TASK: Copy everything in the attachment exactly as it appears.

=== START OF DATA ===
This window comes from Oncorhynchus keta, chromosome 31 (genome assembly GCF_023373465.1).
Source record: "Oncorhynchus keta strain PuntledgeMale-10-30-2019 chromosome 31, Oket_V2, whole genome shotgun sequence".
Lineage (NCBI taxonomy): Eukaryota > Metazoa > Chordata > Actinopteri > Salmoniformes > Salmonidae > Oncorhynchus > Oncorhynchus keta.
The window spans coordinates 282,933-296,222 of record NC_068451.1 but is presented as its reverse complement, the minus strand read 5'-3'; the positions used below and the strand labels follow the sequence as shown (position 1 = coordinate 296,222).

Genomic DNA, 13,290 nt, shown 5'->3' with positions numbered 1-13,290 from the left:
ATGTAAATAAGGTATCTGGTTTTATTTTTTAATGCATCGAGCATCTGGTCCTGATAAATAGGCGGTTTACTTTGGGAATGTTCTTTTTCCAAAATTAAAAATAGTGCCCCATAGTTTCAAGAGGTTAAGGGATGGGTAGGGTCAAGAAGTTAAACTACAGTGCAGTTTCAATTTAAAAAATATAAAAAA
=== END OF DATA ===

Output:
This window comes from Oncorhynchus keta, chromosome 31 (genome assembly GCF_023373465.1).
Source record: "Oncorhynchus keta strain PuntledgeMale-10-30-2019 chromosome 31, Oket_V2, whole genome shotgun sequence".
Lineage (NCBI taxonomy): Eukaryota > Metazoa > Chordata > Actinopteri > Salmoniformes > Salmonidae > Oncorhynchus > Oncorhynchus keta.
The window spans coordinates 282,933-296,222 of record NC_068451.1 but is presented as its reverse complement, the minus strand read 5'-3'; the positions used below and the strand labels follow the sequence as shown (position 1 = coordinate 296,222).

Genomic DNA, 13,290 nt, shown 5'->3' with positions numbered 1-13,290 from the left:
ATGTAAATAAGGTATCTGGTTTTATTTTTTAATGCATCGAGCATCTGGTCCTGATAAATAGGCGGTTTACTTTGGGAATGTTCTTTTTCCAAAATTAAAAATAGTGCCCCATAGTTTCAAGAGGTTAAGGGATGGGTAGGGTCAAGAAGTTAAACTACAGTGCAGTTTCAATTTAAAAAATATAAAAAA